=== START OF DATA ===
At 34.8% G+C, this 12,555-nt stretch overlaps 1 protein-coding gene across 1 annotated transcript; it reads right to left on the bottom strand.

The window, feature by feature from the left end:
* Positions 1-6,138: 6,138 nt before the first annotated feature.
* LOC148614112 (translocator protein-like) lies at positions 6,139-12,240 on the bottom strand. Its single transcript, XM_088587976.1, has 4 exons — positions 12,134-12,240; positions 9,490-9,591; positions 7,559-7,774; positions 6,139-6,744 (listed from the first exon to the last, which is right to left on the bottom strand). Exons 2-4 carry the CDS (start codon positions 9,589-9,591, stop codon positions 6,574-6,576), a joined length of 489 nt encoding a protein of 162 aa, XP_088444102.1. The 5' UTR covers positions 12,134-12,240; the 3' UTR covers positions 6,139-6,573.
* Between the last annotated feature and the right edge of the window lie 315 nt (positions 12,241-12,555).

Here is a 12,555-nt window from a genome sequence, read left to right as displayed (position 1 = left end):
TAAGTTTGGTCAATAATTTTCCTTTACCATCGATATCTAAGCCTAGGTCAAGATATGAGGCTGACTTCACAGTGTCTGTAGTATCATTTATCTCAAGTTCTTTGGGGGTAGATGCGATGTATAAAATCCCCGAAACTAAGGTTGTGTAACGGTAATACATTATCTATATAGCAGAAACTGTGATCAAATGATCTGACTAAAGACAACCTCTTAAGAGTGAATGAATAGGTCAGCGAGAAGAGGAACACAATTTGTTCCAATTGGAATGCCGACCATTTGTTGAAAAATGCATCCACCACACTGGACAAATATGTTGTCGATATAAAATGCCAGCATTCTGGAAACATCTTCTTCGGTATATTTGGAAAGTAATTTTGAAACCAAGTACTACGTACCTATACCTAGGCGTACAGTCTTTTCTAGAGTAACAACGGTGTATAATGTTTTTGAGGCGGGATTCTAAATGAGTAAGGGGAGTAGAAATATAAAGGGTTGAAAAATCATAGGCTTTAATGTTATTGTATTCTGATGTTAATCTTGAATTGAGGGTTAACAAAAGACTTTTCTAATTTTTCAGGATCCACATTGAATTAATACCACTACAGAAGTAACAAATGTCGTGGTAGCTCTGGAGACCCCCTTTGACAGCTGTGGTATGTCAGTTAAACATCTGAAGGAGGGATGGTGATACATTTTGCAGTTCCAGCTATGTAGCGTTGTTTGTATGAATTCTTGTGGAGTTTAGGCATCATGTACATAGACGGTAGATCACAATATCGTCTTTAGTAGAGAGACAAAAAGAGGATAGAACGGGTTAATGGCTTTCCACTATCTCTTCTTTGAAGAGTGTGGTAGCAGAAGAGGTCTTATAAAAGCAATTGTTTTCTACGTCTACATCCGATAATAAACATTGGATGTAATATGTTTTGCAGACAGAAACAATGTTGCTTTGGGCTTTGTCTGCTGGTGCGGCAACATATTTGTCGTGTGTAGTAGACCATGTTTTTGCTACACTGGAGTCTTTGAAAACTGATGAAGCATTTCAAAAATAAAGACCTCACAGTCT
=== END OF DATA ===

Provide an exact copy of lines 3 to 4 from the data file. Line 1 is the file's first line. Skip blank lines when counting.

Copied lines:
* Positions 1-6,138: 6,138 nt before the first annotated feature.
* LOC148614112 (translocator protein-like) lies at positions 6,139-12,240 on the bottom strand. Its single transcript, XM_088587976.1, has 4 exons — positions 12,134-12,240; positions 9,490-9,591; positions 7,559-7,774; positions 6,139-6,744 (listed from the first exon to the last, which is right to left on the bottom strand). Exons 2-4 carry the CDS (start codon positions 9,589-9,591, stop codon positions 6,574-6,576), a joined length of 489 nt encoding a protein of 162 aa, XP_088444102.1. The 5' UTR covers positions 12,134-12,240; the 3' UTR covers positions 6,139-6,573.